I was recently looking for an image for my website to accompany the link to the section on my menopause page. I hadn’t been happy with the images my website designer had provided – the first one was just a bit too glam. The replacement was a woman who looked as though she was going to cry at any minute. Given that I’m constantly contacted by women who see the menopause as a time to re-evaluate, focus on their health and fitness and establish exactly what makes them happy and fulfilled – in short, taking control of this point in their life in a positive way – hunched-up-crying-lady didn’t sum the message I was trying to convey.
And so, I started my own search on one of the big ‘royalty free’ image sites by typing in ‘menopause’. What greeted me were images of middle aged women swooning and sighing; wiping sweat from their brow; looking pensively into the distance; holding their heads in angst and downing painkillers. It was like looking at a visual representation of a Victorian gothic novel – the horrors of menopause. Admittedly there were a few jolly looking ladies, but for every smiley face there were twenty women who looked as though they were unlikely to make it to lunchtime without a stiff gin to wash down their paracetamol.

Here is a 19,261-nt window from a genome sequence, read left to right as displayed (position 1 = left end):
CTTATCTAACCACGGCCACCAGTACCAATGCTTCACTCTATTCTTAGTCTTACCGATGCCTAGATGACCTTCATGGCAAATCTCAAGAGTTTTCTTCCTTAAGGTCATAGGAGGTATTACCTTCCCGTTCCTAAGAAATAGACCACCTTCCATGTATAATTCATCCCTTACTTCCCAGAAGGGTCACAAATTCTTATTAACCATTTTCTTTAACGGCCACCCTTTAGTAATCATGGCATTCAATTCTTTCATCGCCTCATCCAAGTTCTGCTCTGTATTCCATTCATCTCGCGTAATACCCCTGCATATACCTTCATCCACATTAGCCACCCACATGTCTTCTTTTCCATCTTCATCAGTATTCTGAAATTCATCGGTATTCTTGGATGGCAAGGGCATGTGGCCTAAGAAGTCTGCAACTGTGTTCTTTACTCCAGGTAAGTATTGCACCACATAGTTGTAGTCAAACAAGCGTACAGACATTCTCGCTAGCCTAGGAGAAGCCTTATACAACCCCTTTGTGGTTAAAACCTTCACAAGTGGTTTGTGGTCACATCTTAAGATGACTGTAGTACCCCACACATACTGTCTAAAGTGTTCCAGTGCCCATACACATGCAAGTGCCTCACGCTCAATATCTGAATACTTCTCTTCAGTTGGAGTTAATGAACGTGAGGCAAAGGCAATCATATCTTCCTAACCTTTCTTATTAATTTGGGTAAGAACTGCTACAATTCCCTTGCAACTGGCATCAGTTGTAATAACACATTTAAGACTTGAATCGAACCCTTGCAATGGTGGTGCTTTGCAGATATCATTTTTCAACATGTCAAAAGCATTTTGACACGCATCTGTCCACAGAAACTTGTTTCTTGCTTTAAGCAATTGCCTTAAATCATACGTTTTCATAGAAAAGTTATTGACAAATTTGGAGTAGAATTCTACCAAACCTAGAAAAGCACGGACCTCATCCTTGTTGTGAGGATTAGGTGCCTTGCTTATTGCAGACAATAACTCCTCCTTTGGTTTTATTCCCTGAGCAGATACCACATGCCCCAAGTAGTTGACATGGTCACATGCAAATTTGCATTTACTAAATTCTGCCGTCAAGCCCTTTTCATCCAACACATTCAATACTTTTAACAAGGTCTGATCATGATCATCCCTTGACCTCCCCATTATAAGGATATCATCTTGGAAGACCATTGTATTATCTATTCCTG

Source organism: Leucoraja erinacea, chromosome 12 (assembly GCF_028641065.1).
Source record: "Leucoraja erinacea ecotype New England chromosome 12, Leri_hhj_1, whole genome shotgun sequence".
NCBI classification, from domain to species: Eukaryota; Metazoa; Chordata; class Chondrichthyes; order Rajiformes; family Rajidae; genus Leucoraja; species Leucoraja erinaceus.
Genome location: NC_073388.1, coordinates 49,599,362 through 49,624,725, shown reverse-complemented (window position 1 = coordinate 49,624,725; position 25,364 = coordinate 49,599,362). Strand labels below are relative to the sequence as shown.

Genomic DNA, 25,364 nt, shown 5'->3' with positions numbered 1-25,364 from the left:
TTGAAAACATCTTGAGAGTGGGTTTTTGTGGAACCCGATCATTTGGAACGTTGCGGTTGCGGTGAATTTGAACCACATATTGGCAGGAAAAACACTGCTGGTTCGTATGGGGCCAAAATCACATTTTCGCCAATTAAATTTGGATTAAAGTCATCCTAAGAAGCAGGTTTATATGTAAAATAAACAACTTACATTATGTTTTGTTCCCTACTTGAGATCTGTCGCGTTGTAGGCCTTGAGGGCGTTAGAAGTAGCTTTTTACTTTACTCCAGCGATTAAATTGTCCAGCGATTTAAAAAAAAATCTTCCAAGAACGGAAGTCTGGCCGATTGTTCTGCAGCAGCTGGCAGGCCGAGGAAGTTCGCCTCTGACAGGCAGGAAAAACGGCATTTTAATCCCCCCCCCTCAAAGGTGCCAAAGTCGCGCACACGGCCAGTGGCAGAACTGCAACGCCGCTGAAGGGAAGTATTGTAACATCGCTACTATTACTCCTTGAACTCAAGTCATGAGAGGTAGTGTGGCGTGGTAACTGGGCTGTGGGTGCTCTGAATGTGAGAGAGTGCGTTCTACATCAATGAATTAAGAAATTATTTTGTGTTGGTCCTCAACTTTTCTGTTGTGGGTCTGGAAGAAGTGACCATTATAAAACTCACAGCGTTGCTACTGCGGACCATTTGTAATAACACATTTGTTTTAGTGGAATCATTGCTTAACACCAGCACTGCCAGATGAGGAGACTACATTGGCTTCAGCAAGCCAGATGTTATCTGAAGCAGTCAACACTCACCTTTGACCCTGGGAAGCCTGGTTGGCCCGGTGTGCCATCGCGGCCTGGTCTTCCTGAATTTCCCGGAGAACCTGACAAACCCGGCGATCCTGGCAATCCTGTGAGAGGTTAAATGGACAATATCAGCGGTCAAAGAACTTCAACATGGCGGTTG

Menopause is a natural change in a woman’s life. Yes, there are hormonal changes which need adapting to. And yes, these changes often coincide with big life events such as older children leaving the family home and pressures of coping with elderly parents. But at the end of the day, life is never easy. It’s always changing. There are always pressures to adapt to. Why is menopause portrayed so negatively in the media? I work with women every day who are menopausal and, although they may have difficult times, they see it as an opportunity to redress the imbalances in their lives, pursue their interests and actively pursue the second half of their lives.
In my continuing quest for an image which fitted the message of my website, I typed in ‘older woman’ and found a nice, healthy looking woman enjoying the outdoors. Let’s keep getting the message out there that menopause isn’t a guaranteed few years of angst and strife and celebrate this point in a woman’s life as a time of self awareness and development.